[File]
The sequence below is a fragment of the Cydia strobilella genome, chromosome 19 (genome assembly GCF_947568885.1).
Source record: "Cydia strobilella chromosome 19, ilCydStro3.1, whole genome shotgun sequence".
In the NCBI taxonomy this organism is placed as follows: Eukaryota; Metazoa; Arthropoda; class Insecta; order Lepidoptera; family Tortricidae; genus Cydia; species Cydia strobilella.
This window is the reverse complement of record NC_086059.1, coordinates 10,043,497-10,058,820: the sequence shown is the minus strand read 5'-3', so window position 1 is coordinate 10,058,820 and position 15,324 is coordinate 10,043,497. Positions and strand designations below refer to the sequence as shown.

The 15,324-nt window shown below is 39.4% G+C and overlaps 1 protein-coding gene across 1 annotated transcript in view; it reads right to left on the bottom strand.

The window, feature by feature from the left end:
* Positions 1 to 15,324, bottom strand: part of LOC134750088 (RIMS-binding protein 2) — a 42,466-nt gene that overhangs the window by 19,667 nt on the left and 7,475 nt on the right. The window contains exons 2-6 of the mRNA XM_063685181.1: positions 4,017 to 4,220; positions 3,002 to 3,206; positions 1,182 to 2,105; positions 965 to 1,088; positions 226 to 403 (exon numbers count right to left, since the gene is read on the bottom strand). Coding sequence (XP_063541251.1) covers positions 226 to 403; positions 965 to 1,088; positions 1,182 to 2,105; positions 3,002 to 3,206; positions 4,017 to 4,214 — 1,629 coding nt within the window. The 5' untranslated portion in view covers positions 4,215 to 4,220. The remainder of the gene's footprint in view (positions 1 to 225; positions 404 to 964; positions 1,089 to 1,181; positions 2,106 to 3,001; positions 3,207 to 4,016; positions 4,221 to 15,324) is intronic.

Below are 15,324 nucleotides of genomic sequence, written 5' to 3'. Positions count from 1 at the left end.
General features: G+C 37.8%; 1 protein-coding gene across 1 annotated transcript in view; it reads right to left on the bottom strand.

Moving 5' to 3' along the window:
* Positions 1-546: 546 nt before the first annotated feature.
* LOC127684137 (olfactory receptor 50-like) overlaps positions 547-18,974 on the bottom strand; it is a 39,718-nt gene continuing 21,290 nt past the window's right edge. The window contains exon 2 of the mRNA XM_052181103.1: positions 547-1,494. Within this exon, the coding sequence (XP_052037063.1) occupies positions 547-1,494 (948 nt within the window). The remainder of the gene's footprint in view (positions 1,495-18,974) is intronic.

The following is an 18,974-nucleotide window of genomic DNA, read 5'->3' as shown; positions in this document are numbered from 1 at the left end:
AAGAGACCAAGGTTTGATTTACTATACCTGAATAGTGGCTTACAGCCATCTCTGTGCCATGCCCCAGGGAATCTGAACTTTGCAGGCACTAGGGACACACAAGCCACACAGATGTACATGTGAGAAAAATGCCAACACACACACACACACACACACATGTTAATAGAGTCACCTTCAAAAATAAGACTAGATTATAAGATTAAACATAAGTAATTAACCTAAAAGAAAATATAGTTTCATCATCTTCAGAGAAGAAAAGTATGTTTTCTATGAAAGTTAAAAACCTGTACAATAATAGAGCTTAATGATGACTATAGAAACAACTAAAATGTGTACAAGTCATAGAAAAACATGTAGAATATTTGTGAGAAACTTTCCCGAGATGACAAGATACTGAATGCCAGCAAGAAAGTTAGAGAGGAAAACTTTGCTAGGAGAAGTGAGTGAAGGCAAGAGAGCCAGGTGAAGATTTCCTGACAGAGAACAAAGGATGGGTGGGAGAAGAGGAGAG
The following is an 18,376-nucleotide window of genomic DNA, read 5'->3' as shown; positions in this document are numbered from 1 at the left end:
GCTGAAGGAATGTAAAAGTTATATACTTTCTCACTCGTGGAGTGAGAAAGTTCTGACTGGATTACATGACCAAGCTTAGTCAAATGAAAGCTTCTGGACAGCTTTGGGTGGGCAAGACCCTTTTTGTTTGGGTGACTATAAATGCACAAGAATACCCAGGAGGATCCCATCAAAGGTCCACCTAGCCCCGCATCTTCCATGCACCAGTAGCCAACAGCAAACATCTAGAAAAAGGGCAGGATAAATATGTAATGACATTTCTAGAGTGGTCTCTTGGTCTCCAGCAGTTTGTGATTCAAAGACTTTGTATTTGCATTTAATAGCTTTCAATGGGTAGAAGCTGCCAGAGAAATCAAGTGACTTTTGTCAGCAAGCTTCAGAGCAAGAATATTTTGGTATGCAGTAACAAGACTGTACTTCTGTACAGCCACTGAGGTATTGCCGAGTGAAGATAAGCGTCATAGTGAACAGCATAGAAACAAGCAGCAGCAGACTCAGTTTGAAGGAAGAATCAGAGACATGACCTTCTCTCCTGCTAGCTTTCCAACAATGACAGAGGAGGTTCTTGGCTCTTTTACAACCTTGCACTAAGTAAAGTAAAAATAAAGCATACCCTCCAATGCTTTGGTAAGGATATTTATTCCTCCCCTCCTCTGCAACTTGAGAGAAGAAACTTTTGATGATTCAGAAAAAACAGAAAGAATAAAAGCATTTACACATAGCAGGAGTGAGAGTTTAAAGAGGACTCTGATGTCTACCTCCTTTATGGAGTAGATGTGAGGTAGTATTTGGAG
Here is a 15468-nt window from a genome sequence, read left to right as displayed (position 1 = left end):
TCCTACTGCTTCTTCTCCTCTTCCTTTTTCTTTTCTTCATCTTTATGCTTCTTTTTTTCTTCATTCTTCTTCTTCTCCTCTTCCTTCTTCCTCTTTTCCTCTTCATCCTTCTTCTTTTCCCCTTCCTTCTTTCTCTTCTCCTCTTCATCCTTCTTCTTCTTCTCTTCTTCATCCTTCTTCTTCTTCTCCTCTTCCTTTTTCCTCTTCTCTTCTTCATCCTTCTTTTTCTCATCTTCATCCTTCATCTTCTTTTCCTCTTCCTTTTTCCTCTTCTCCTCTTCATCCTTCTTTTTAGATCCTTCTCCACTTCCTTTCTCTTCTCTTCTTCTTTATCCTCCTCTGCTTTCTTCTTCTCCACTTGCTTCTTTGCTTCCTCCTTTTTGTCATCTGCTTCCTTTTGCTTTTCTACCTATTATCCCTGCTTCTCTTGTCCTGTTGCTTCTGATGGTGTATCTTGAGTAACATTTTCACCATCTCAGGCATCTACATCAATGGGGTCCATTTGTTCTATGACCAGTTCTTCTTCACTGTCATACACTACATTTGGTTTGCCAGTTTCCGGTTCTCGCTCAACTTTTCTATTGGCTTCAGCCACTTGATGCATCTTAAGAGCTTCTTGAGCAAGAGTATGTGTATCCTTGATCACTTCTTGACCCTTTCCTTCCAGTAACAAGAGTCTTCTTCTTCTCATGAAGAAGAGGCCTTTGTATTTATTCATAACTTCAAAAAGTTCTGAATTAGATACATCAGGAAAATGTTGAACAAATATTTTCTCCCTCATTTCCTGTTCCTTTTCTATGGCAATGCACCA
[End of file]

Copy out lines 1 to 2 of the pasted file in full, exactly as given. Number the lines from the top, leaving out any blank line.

The sequence below is a fragment of the Cydia strobilella genome, chromosome 19 (genome assembly GCF_947568885.1).
Source record: "Cydia strobilella chromosome 19, ilCydStro3.1, whole genome shotgun sequence".